The entrance to the cave spans 15 x 40 feet. Once you step inside guides will take you on a 3/4 mile walk through areas where you'll learn all about the natural wonder — from early inhabitants to the one-of-a-kind formations.

You will hear a mix of folklore and history on a one-hour guided tour at the re-opened Stark Caverns, located just outside of Eldon. Once a major tourist attraction, Stark Caverns is operating under new ownership and they have plans to make a big comeback.

Since purchasing the cave in March 2017, Amy and Jeff Hargroves have been working to reopen the cave, which had closed last year under a different name when the former owner passed away. Jeff had worked at the cave in the 80s while in high school. He had always wanted to own a cave so when the opportunity became available for him to purchase it, they did.

The cave originally opened as a tourist attraction in 1950 under the name Stark Caverns. The name Stark comes from the landowners who had originally owned the property. Over the years it had been used to shelter cattle, store food, make moonshine and of course housed Native American Indians and wildlife.

Amy, who has a background in corporate social responsibility, has a passion to make sure the cave is around for generations to come, through conservation efforts and working with locals to understand the history.

Located just seven minutes east of Bagnell Dam, the cave re-opened July 22. Tours are given on a first-come, first-served basis. RVs, buses and large groups are welcome.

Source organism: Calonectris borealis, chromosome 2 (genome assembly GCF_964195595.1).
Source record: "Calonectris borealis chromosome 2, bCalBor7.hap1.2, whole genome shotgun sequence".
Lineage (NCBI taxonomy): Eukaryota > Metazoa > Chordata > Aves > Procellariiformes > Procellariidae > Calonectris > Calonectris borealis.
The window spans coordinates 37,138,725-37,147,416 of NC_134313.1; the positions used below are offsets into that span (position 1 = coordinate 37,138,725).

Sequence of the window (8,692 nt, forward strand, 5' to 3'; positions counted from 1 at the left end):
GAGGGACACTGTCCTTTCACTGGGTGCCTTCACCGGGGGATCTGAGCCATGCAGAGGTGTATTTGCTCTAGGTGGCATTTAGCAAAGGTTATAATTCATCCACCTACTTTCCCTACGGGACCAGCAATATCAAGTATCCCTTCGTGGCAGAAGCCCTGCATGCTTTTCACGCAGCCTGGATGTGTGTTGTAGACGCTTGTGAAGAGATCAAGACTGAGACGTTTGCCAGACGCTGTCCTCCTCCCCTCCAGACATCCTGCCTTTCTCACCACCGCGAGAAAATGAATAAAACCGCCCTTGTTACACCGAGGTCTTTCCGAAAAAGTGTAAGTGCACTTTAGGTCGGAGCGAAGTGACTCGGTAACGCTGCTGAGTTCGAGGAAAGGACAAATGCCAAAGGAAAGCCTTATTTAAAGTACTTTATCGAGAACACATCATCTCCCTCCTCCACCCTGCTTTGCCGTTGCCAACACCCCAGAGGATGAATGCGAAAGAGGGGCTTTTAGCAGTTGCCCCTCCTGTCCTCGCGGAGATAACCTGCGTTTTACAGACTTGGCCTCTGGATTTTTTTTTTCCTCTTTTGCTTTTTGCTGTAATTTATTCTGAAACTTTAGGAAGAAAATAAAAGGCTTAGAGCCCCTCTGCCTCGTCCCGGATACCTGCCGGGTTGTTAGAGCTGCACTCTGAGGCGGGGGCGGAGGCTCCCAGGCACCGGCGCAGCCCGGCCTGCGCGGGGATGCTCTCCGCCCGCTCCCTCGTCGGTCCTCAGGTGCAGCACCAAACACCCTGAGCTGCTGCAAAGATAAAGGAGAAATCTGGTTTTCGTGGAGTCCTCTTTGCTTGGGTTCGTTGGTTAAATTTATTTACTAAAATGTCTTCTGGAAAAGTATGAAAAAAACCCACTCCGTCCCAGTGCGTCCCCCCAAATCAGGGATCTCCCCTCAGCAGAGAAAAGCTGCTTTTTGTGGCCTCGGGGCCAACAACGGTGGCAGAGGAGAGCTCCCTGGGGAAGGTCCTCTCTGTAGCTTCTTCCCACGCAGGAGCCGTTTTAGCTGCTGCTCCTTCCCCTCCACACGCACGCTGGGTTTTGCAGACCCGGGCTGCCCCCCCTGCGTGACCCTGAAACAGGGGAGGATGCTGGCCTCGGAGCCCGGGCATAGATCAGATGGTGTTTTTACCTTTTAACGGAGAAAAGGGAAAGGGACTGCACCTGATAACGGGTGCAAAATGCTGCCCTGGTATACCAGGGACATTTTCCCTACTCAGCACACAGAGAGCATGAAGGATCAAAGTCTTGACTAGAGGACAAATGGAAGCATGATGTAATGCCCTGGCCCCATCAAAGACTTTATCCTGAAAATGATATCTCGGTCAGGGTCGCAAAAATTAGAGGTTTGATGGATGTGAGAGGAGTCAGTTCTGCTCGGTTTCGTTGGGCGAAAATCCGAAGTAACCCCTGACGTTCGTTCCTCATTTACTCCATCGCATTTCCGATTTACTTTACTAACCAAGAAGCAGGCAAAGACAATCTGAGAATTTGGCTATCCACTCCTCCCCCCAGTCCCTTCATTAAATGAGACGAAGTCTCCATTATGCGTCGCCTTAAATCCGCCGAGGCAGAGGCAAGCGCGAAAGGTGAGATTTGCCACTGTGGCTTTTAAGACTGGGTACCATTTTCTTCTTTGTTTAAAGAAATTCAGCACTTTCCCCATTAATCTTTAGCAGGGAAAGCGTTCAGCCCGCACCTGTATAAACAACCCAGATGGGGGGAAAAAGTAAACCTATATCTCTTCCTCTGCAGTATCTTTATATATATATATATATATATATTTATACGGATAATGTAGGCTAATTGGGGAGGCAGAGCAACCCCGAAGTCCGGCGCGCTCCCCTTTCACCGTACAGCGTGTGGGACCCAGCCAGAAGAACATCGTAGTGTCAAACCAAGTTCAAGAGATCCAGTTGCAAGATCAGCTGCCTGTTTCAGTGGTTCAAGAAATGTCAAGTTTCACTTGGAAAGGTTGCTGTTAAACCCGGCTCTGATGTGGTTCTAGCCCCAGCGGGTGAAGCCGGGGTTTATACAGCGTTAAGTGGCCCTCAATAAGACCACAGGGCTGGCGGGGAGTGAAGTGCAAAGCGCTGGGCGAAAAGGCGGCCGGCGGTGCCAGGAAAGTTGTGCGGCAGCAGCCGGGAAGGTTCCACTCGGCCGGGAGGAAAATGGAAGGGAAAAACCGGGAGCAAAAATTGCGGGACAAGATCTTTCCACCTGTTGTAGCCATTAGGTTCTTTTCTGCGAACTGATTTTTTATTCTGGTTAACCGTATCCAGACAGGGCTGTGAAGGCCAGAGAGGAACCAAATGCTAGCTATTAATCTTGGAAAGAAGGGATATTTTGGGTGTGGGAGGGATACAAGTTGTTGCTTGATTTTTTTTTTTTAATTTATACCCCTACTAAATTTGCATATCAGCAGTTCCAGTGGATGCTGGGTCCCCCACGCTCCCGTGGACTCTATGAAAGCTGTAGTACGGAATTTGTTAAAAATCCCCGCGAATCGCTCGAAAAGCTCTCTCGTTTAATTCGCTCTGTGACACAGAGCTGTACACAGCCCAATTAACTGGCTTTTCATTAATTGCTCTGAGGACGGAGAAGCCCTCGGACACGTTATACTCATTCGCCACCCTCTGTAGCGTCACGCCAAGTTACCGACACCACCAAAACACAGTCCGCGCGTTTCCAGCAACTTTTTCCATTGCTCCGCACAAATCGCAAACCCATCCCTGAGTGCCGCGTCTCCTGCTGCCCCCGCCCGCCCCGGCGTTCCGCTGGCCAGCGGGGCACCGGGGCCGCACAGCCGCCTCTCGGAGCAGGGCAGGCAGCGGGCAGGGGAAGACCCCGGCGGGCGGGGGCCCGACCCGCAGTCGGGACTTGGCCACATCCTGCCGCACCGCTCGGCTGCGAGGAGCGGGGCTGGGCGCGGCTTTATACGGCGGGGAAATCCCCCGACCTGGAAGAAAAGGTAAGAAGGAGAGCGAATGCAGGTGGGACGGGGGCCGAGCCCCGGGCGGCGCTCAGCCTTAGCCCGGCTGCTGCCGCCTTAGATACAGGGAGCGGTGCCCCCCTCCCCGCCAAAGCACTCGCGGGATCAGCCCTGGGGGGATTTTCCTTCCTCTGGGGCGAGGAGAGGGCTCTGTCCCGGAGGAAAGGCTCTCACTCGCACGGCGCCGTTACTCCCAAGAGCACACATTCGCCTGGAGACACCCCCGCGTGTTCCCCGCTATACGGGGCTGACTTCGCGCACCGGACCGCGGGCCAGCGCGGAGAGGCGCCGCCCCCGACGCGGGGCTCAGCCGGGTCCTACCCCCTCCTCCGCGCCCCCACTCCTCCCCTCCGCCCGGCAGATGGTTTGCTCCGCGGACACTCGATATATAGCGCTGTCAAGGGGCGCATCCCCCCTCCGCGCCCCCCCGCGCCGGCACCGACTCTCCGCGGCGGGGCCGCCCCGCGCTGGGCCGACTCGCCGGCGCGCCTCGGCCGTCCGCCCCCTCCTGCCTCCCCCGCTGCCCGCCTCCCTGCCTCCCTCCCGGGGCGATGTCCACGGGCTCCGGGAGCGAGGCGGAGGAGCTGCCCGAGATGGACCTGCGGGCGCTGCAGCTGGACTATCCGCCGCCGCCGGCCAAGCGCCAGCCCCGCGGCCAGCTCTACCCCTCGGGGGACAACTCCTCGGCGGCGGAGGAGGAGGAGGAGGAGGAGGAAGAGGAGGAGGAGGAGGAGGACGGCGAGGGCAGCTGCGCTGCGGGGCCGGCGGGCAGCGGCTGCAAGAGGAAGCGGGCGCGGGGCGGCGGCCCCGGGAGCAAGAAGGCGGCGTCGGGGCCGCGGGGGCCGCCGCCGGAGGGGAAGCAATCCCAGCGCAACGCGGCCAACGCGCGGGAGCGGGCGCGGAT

The entrance to the cave spans 15 x 40 feet. Once you step inside guides will take you on a 3/4 mile walk through areas where you’ll learn all about the natural wonder — from early inhabitants to the one-of-a-kind formations. The pathway is paved and spacious.

Three creeks feed into areas of the cave, creating pools of water. Depending on the amount of rainfall, you might come at a time where you can see cave waterfalls. One of the most interesting parts is an area where four Indian skeletons are on display. In 1967 crews discovered the remains when digging about 14 inches into the ground near the entrance of the cave.

The University of Missouri oversaw the removal of the remains, and provided some valuable information. A baby (who likely died of a bone disease), a 14-year old woman (believed to be its mother) and an Indian Chief with a sordid past are among the skeletal remains on display.

Currently they are working on building a visitors’ center and educational center, as well as incorporating areas with picnic tables and firepits. Several people, including local historian Dwight Weaver, are helping to pull together photographs and artifacts to be included in the displays. Even members of the local Stark family have items that will be donated. Plans are to add a native wildflower and butterfly garden.

Check back for special events being held at the cave. Make sure to stop by the gift shop at the end of the tour.